In this report, we take a look at ADHD and sleep and explore why we struggle with it and what we can do about it.
Poor sleep is common to children and adults with ADHD. It seems to come with the territory, so much so that some researchers have even explored the possibility that ADHD could in fact be a sleep disorder.
This is not an unreasonable hypothesis when you consider that if someone who doesn't have ADHD has a few bad night's sleep, they will begin to appear very much like someone who suffers from ADHD. In fact, there are indeed some instances where people suffering from a sleep disorder, have appeared to have ADHD when they haven't.
So imagine (or you may not need to, because you have it) what it is like when someone actually has ADHD and poor sleep? That's right. It's double-whammy. A recipe for disaster.
Conversely, getting a good night's sleep can have a profoundly positive impact on your symptoms of ADHD. In fact, when sleep is good, it can seem for some like ADHD is a thing of the past, or at least you're much better equipped to manage it with less tears and more patience.
Resetting Your Biological Clock
Before we get into the sleep tips when you have ADHD, that you can begin practicing right away to improve you or your child's sleep, it's important to understand a key concept called the “Biological Clock”.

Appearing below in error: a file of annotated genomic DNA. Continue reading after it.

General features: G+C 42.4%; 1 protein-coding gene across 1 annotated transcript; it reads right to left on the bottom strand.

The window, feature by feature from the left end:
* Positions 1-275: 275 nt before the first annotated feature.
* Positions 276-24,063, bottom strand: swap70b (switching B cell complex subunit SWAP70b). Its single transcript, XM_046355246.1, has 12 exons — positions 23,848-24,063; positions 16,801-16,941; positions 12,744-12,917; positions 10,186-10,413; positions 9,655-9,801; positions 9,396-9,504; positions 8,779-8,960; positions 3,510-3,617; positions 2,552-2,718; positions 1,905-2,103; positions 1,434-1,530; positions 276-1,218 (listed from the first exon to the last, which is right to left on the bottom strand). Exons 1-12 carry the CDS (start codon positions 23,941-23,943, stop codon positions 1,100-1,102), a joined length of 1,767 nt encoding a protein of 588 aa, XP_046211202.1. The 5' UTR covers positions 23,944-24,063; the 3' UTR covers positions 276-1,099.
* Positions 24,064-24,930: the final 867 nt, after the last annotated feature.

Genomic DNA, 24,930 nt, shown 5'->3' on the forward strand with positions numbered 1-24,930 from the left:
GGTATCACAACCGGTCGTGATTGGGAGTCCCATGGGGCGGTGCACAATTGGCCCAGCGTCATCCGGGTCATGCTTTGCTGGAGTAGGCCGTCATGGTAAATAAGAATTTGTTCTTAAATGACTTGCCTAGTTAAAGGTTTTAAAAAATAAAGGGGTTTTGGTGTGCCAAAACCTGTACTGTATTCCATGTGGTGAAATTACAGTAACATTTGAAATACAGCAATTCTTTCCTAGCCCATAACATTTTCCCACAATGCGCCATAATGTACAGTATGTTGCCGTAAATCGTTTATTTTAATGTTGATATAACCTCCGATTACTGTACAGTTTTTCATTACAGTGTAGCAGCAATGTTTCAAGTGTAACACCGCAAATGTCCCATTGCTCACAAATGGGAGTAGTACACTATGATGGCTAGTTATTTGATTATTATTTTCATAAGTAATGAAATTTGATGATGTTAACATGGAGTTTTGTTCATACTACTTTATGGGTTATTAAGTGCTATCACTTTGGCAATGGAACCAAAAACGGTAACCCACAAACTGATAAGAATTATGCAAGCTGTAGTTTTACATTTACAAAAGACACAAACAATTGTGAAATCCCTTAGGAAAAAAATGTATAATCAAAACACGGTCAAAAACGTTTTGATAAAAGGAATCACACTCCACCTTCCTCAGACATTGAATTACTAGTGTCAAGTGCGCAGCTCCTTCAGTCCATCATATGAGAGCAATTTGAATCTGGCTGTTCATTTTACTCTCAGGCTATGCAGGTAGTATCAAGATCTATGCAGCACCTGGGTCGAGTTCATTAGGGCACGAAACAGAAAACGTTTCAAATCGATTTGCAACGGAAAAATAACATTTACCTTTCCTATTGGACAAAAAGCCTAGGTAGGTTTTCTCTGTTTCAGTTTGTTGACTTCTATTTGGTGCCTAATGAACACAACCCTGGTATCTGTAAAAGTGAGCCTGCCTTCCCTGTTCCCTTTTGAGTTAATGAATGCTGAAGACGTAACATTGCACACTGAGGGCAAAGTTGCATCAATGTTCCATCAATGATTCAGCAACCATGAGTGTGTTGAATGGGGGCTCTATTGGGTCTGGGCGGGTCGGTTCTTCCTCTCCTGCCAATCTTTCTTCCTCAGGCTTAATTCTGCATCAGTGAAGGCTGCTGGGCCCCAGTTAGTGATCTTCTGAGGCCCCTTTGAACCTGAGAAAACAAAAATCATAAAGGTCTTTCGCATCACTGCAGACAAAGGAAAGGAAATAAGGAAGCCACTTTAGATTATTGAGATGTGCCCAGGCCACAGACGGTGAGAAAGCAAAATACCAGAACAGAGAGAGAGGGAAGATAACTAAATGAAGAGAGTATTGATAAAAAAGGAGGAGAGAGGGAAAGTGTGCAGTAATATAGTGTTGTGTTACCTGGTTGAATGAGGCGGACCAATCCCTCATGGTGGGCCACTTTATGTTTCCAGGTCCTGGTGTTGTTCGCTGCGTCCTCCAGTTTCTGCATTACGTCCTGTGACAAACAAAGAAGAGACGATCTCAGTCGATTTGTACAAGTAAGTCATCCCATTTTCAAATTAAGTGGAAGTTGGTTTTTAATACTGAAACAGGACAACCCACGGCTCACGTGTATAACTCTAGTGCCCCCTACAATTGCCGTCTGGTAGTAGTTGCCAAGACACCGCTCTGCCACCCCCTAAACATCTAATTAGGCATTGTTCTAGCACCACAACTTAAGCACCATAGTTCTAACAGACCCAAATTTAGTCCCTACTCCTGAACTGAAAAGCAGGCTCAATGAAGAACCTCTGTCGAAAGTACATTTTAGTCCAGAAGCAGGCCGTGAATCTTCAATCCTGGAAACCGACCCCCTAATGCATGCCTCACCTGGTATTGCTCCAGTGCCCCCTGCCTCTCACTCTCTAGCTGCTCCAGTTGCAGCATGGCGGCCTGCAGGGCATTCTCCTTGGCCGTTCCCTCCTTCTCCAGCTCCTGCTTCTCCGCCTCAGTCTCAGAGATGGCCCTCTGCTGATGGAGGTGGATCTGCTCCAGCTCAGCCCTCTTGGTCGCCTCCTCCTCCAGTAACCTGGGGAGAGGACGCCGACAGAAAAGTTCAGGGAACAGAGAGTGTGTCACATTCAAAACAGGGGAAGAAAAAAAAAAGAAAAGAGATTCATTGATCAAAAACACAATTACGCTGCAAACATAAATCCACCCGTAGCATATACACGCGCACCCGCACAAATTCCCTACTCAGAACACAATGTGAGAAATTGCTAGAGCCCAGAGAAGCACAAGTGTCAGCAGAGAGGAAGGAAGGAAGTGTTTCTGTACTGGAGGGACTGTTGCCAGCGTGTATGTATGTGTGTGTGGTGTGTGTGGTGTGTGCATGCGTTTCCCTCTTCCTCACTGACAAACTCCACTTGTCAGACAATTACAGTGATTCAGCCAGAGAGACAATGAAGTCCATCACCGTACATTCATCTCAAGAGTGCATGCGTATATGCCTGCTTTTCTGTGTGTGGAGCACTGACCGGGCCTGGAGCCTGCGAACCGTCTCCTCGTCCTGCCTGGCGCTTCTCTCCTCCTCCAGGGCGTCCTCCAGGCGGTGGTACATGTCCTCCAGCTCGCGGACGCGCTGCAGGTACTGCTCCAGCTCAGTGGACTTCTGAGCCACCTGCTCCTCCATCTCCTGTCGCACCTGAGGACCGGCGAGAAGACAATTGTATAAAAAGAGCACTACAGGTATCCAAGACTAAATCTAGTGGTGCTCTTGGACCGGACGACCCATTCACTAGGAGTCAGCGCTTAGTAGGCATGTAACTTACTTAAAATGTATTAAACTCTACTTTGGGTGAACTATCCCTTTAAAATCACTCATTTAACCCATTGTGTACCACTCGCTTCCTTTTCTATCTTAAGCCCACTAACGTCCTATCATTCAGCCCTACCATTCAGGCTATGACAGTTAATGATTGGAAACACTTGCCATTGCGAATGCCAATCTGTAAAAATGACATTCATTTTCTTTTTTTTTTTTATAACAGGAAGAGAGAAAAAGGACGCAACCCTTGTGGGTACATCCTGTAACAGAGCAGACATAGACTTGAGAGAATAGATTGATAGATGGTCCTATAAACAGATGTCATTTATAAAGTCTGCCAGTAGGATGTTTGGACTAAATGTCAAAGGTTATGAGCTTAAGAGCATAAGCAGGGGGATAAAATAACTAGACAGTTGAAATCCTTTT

There is a part of the brain called the suprachiasmatic nucleus (SCN) inside the hypothalamus which controls your circadian rhythms. The circadian rhythm is like a set of internal Biological Clocks which help to control many neuronal and hormonal cycles during a 24-hour period.
Think of it this way: Your alarm clock is one dimensional. It makes a sound to wake you up. However, the Biological Clock is multi-dimensional.
In simple terms, light, warmth, noise, food and increased physical activity, signals the biological clock to cause the body and brain to be awake and active in the morning, whereas the opposite (low light, coolness, quiet, lack of food, and low activity) signal the body and brain to be relaxed or sleepy.
Interestingly, when your Circadian Rhythm is balanced and regular, not only will your sleep and ability to wake up improve, but so too will your energy levels, motivation, and ability to focus. Not least of all, is that when your Circadian Rhythm (Biological Clock) is regular, your sense of time improves, which is of course a key difficulty for people with ADHD and is related to poor Executive Functions (organisation).
It should be noted that research shows the majority of people with ADHD have poor sleep and issues with Circadian Rhythm, so correcting the circadian rhythm is a key not only to better sleep, but an improvement in most of our symptoms.